Under the daiyo kangoku (substitute prison) system in Japan, suspects can be held for up to 23 days without charge. There are no rules or regulations regarding the length of interrogations carried out during this period and interrogation sessions are not fully recorded. In practice, it is not unusual for lawyers to be granted permission to talk with their clients only two to three days after applying for permission, and interviews are limited to only 15-20 minutes.

The Japanese justice system relies heavily on confessions, which are typically obtained while a suspect is held under the daiyo kangoku system. This system is routinely used to obtain ‘confessions’ through torture or other ill-treatment. Amnesty International has documented a variety of such measures, including beatings, intimidation, sleep deprivation, questioning from early morning until late at night, and making the suspect stand or sit in a fixed position for long periods.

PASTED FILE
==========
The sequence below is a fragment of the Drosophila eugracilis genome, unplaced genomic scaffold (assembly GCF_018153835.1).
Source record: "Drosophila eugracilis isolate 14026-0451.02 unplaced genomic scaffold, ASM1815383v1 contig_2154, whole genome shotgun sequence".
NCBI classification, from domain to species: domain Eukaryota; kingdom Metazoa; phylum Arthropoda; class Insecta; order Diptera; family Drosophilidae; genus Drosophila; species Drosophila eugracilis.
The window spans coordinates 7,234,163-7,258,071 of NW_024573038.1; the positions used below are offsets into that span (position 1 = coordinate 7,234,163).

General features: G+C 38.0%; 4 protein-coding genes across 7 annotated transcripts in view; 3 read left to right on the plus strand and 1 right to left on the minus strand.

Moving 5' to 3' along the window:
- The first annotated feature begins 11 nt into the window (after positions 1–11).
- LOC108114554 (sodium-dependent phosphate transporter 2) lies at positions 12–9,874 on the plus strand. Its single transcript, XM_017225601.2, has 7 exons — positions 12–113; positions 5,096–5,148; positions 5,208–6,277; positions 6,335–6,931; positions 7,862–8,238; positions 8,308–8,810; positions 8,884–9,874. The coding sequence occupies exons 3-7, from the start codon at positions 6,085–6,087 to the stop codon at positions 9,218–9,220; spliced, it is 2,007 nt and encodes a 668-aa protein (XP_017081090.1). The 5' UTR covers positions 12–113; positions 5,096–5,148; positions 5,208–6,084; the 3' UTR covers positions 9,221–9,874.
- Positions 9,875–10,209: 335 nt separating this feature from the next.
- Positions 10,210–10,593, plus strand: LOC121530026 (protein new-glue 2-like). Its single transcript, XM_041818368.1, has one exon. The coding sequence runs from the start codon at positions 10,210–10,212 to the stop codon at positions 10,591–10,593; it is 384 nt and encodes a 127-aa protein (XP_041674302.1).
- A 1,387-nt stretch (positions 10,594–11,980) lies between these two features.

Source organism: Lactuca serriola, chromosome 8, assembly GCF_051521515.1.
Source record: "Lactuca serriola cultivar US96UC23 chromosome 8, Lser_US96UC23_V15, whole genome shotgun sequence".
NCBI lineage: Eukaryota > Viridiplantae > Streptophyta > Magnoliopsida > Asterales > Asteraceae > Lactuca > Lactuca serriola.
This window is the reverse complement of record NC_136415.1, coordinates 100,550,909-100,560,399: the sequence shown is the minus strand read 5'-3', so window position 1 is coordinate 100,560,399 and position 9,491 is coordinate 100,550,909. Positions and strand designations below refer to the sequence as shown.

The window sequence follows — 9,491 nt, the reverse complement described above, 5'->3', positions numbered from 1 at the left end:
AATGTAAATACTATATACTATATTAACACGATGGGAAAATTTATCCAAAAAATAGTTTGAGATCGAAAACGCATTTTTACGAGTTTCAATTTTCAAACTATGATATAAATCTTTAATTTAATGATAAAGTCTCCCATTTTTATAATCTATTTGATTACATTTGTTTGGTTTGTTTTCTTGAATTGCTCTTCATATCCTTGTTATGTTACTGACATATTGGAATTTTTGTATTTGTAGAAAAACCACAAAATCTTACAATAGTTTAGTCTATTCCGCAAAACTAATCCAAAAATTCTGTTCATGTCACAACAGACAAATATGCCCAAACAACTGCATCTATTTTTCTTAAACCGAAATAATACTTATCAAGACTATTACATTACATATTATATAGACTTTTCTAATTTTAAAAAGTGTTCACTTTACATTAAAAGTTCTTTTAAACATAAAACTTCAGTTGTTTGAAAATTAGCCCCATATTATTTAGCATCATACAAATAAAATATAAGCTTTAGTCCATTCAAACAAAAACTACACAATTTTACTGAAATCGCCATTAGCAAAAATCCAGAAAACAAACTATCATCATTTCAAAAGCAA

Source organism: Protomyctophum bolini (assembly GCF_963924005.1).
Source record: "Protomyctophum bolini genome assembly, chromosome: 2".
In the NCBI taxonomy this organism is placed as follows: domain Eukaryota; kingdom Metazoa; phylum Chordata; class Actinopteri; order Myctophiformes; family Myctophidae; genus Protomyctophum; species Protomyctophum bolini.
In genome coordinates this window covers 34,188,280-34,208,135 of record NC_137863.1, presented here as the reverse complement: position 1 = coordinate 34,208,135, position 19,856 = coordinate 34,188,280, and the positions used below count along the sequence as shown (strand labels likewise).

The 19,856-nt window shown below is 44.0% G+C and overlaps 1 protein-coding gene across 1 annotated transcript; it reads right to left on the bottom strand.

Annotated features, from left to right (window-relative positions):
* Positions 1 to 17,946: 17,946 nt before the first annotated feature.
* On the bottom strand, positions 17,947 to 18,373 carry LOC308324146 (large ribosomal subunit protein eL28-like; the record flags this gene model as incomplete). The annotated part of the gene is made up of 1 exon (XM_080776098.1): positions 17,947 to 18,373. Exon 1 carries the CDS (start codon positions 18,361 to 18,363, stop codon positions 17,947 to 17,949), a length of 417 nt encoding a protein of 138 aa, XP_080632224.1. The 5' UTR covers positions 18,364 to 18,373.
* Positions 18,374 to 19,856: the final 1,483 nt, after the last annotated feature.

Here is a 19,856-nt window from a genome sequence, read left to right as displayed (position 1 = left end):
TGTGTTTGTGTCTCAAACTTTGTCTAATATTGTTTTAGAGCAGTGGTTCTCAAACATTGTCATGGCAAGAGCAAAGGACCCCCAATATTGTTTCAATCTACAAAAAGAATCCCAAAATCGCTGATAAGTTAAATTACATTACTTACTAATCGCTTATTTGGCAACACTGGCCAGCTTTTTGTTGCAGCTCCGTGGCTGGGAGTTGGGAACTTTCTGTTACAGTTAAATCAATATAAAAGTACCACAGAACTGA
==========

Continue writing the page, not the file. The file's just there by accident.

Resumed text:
In May 2007, the UN Committee Against Torture recommended that the Government of Japan ensure that defence counsel be present during interrogations; electronic and video recordings are made during all interrogations; and recordings are made available for use in criminal trials. The UN Human Rights Commission reiterated these recommendations in its concluding observations in October 2008. However, the Japanese government has yet to implement these recommendations